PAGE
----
'This primary is going to be a choice between socialism and a more just form of capitalism'

Washington (CNN)Can you guess who that quote is from?

No, it's not President Donald Trump. (You probably figured that out from the "more just form of capitalism" part of it.)
It's actually from former Maryland Rep. John Delaney, who has been running for the 2020 Democratic presidential nomination since, approximately, 1991. And while Delaney is a long shot to be a long shot in this race, he's not the only one who is thinking about the two lanes of the Democratic primary fight that way.
"I will tell you I am not a democratic socialist," California Sen. Kamala Harris said during a campaign stop in New Hampshire on Monday. And in a CNN town hall on Monday night, another Democrat, Minnesota Sen. Amy Klobuchar, was careful to make her skepticism of things like "Medicare for All" and the "Green New Deal" very clear.
    What you see in all of that is a clear line being drawn between Vermont Sen. Bernie Sanders, who announced his presidential bid formally on Tuesday, and the looming figure of New York Rep. Alexandria Ocasio Cortez on one side, and the likes of Klobuchar and, assuming he runs, former Vice President Joe Biden on the other.
    All the other candidates in the race fall somewhere along that spectrum -- roughly like this:
    Sanders   Warren   Gabbard   Castro   Gillibrand   Booker   Harris   Klobuchar   Biden
    From Booker leftward, the candidates are, broadly speaking, in favor of the "Green New Deal" and "Medicare for All." Both those programs would fundamentally reshape our society -- whether by handing the government control of our health care or overhauling our economic and environmental realities with a big cash infusion via taxing the very wealthy -- in ways that would make the federal  government more and more powerful. From Harris rightward, there is a healthy skepticism of the practicality (and political savvy) of backing those massive government programs.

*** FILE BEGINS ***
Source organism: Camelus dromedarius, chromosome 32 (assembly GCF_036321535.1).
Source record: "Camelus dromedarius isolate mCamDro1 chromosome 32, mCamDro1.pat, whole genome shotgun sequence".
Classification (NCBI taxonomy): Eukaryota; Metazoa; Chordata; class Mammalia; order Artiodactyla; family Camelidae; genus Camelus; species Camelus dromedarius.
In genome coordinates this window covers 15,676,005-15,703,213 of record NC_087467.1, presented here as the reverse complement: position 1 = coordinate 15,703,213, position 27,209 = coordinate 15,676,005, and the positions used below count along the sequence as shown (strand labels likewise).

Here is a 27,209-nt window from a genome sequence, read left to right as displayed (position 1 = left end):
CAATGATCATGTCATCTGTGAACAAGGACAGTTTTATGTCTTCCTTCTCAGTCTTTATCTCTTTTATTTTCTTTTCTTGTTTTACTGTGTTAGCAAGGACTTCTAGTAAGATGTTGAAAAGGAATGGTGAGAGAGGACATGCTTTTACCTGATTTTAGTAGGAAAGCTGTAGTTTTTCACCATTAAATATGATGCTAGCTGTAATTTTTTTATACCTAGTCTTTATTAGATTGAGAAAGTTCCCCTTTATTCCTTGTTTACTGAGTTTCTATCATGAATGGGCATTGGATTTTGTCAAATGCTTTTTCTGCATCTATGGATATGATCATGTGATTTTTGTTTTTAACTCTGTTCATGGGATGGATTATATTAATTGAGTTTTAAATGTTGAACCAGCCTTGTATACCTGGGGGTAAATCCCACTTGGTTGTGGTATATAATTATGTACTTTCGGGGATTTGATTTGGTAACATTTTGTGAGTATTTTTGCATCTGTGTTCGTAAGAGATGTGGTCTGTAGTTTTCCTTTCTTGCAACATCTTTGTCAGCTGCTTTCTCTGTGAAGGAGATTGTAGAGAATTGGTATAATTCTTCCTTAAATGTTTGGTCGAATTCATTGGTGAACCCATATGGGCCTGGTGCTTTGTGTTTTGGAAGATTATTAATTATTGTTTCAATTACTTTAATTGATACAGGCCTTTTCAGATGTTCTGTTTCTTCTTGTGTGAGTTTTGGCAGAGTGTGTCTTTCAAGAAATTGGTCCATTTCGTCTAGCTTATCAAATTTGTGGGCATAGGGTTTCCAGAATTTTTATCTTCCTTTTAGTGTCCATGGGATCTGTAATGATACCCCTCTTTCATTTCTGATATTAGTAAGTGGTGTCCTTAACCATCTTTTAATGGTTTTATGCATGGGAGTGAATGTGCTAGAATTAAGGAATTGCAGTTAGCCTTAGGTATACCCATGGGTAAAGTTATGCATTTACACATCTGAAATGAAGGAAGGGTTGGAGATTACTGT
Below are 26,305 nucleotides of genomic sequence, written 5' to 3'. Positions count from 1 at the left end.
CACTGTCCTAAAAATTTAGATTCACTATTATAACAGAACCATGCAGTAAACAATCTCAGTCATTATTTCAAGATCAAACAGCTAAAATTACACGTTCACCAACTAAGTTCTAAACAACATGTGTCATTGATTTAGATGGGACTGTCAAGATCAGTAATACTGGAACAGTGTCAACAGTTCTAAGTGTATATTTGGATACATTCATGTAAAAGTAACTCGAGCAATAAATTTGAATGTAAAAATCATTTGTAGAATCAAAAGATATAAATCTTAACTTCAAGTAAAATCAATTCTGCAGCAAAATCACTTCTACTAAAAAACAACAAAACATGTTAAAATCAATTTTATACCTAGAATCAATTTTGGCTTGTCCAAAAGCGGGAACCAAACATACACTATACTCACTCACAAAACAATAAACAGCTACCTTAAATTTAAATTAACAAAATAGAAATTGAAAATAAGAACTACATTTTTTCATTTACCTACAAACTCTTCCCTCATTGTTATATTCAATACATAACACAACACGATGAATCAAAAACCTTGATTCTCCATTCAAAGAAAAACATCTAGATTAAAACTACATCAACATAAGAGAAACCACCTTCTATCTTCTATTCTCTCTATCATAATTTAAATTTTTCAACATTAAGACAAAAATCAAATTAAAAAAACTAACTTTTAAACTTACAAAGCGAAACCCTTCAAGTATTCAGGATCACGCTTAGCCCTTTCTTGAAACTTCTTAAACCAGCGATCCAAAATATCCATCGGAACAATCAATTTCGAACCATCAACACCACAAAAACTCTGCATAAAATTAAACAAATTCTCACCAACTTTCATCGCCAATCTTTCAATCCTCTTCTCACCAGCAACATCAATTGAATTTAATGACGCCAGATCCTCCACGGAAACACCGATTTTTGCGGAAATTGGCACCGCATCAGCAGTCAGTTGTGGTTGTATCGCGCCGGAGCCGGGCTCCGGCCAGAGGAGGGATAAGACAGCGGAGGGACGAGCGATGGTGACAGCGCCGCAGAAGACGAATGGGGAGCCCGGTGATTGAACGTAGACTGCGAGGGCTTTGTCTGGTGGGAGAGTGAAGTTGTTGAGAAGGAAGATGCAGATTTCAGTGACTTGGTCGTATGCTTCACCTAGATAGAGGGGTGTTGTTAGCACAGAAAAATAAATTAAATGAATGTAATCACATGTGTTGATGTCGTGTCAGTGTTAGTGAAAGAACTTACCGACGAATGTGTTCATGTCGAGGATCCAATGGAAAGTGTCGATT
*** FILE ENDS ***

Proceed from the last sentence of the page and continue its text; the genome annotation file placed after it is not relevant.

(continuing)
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    Check out the latest analysis from The Point with Chris Cillizza:

    To be clear: There is not a massive amount of policy difference between Sanders and Biden. And you are splitting hairs on hairs when trying to determine whether Gillibrand or Booker is closer to the democratic socialist view of the world.
      Some of these differences are in tone and emphasis. For example, Klobuchar calls the "Green New Deal" something to aspire to while others to her left on my spectrum see it as the sort of thing that should be put front and center for Democrats right now. Still, that's a difference!
      The Point: The dynamics of the 2020 Democratic primary are still sorting themselves out. But there's no doubt this will be one -- if not the only -- dividing line in the race.